by Ann Bullard

Rollie Beard of Lewisburg is the veteran among The Celebration judges.
He judged his first world championship show in 1988, the year Doc's
High Tribute was crowned world grand champion. He was on the 1994 panel
that tied Gen's Armed and Dangerous and the 2002 panel when Steve Dunn
rode Out On Parole to earn the silver in the final class of Saturday
“It's a big honor to do that. It's a thrill to show there and a big
honor to judge,” he said.
Like all the judges, Beard has paid his dues. A native of Belfast,
Tenn., he started leading colts and working on Buddy Musgrave's farm
when he was “about 14. Then I went to work leading colts for S.W.
Beech,” he recalled. “My daddy [the late Buck Beard] taught me to ride.
He and Mr. Beech were very good friends and he was very particular.”
Beard went to school in Belfast until the eighth grade, and then moved
to Lewisburg because eighth grade was as far as Belfast schools went at
the time. Once he finished high school, he “apprenticed” with Billy
Gray, John Harney, Vicki Self and Albert Lee Roland. He spent the
longest time working with Steve Aymett.
In 1982, he married a Mobile, Ala., girl, moved to the Alabama Gulf
Coast and opened a training operation. He obtained his judges' license
shortly before the move.
Beard had a successful business in South Alabama, but after 15 years
decided to return to Tennessee. He bought his present facility in
Lewisburg six years ago and operates a training operation that is
growing and doing well.
That operation covers - or has covered - every facet of the walking
horse business, including flat-shod, lite-shod, heavy-shod, performance
and halter horses.
“Probably my best three horses were Pride's Grand Slam, Hal's Six
Shooter and Editorial Page,” he said. His former wife, Nanci, won an
Under 15.2 Amateur Stallion World Championship in the late '80s aboard
Pride's Grand Slam; Hal's Six Shooter topped an Amateur Fine Harness
class. Beard stepped up on June Hawkin's Editorial Page at the 2003
world championship show, earning a reserve world championship in one
section of the hotly-contested show pleasure division.
“I've had a lot of reserves [world championships],” he added,
mentioning Kodachrome as one stallion who consistently stayed near the
His dad's influence may be one reason Beard has a reputation for being
what he calls “a neat freak. How a horse and rider are turned out is
very important to me. I want everything to fit, to look correct, riders
to have their hair up. I want a horse that's well groomed with clean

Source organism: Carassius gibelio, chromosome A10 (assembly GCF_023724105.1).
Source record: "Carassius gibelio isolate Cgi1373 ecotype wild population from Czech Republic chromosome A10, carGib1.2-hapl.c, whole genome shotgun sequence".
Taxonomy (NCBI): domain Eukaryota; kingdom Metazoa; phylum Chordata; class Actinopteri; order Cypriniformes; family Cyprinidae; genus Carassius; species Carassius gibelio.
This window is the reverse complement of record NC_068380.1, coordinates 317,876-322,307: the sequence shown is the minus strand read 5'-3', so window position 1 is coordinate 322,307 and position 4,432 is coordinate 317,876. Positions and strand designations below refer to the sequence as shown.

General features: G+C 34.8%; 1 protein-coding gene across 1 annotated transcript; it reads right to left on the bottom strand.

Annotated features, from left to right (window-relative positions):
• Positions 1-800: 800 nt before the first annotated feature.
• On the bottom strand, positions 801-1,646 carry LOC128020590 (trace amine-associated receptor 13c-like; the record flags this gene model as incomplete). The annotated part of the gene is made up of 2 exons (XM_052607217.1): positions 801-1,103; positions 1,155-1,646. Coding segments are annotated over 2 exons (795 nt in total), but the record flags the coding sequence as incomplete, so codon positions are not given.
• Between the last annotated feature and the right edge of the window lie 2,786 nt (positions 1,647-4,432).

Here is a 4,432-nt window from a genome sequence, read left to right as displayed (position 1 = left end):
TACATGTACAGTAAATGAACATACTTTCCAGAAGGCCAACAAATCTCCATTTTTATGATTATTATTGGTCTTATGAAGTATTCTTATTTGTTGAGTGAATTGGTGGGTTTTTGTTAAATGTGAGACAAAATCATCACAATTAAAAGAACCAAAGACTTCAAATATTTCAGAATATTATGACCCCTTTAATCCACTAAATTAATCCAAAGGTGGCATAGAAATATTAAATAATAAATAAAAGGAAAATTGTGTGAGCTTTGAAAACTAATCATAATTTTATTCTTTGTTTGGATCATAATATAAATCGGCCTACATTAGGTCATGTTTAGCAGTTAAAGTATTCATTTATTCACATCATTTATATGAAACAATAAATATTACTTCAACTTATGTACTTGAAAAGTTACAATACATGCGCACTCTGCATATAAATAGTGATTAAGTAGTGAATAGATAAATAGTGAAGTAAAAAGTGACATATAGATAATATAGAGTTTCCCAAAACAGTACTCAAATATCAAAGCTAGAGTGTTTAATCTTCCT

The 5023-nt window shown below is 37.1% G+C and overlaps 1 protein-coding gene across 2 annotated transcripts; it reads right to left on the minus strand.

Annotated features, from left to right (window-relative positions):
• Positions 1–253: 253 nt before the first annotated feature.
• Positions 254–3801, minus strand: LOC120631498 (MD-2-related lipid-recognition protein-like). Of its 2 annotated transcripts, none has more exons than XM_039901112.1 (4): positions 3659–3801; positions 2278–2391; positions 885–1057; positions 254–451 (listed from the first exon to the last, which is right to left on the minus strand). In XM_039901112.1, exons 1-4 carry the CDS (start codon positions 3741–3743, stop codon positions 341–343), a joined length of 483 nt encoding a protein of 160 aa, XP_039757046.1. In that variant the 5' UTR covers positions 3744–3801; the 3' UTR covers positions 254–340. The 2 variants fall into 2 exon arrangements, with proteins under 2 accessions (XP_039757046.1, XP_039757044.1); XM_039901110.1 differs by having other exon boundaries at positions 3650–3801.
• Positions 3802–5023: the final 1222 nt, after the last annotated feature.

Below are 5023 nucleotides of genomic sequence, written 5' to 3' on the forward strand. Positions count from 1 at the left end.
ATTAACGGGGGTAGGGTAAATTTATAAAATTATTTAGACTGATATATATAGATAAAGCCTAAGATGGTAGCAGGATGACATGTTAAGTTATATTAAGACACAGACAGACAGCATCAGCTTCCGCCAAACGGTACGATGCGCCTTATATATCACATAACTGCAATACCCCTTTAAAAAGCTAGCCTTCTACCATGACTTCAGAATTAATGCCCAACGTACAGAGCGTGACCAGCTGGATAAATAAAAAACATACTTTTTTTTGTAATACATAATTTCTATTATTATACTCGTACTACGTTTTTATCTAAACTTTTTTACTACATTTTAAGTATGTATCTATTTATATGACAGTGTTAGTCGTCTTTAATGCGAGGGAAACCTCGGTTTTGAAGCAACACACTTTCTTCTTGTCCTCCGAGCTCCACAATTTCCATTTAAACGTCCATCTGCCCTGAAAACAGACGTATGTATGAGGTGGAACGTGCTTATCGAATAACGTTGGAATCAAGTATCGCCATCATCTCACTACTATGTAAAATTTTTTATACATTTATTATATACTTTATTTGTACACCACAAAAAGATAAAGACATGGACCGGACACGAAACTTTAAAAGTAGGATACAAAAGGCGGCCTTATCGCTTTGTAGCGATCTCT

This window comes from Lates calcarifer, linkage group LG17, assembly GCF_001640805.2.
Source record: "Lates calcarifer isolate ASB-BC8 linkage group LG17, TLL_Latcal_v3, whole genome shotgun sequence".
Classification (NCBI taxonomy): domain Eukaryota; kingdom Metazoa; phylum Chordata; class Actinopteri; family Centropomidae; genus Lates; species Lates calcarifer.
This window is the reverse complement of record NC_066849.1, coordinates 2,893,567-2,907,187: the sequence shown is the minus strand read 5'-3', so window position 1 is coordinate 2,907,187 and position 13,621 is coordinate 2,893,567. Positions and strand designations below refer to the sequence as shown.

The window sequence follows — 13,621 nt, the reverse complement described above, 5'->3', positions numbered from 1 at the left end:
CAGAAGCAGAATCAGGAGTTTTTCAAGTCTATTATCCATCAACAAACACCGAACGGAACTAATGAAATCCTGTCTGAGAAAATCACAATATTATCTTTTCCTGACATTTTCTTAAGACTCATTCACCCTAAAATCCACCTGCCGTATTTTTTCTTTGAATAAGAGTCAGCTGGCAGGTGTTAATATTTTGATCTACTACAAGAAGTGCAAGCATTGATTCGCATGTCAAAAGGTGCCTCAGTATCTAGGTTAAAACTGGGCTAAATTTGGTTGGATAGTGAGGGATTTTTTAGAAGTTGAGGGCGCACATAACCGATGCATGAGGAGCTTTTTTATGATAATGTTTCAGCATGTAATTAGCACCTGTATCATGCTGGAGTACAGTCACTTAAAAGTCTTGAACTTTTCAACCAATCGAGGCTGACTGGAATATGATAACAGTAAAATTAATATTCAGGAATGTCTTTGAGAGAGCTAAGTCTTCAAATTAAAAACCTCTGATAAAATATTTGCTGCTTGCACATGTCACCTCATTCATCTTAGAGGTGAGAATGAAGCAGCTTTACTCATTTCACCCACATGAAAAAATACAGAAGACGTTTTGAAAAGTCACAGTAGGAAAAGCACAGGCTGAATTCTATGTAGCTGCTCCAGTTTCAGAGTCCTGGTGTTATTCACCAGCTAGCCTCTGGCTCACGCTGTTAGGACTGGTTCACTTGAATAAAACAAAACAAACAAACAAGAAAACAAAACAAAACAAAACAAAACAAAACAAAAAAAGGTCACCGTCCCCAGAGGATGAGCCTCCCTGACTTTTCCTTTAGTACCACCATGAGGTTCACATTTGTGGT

tack. The whole package is important.
“I look for a rider who is totally under control and a horse that is
happy where he is and with what he's doing,” the judge said.
He looks for “a good-looking horse that shakes his head, steps nicely
up front, has a good stride behind and looks smooth."
In Western Park Pleasure, Beard says a horse should go on a loose
rein, with its head not up but not between its legs - in a comfortable
position like on a trail ride. He should be walking, nodding his head
and have a good stride behind.
“I don't want a lot of action with his front legs - but I do want
some,” he said.
In contrast, a trail pleasure horse should have a nice striding back
end, with his head nodding and be relaxed. English horses should carry
their heads higher than a western competitor, but both should work on a
loose rein.
As for stake horses … “If it's going to be our world grand champion, I
want him to look like a world grand champion. He should shake his head
and move well off both ends. He should be a good-looking horse that
sets back in the bridle. It's got to be a show horse.
“When they strip, I want a horse parked out, head up, and ears
forward,” he said, adding, "Beech always said to 'pick out a handsome,
good-looking son-of-a-gun' when I was looking at a horse.
“When stake horses are stripped down, there are so many on each side.
They ought to be parked out for conformation judging, with their heads
up and ears forward. A lot of people don't look at that. I do.  I know
he's tired, but I want him to show me his conformation.”
Beard may have the most equitation experience of all the judges on the
panel. He operated an academy program and taught equitation for several
“I know what equitation looks like, what looks good, what to wear,” he
said. “I think I know the program pretty good. Teaching Academy riders
keeps you up to par on such things as having your elbows in, heels
down, back straight, chin up. If a rider doesn't start correctly, he's
going to slump over and have his hands where they're not supposed to
“I have judged equitation classes at The Celebration by myself,” he
Beard simply loves horse shows. “I like the atmosphere, the fun of
going to horse shows. I love the people from every walk of life.”
He looks forward to the end of August when he and four other walking
horse fans will decide who the best of the best for 2005 may be.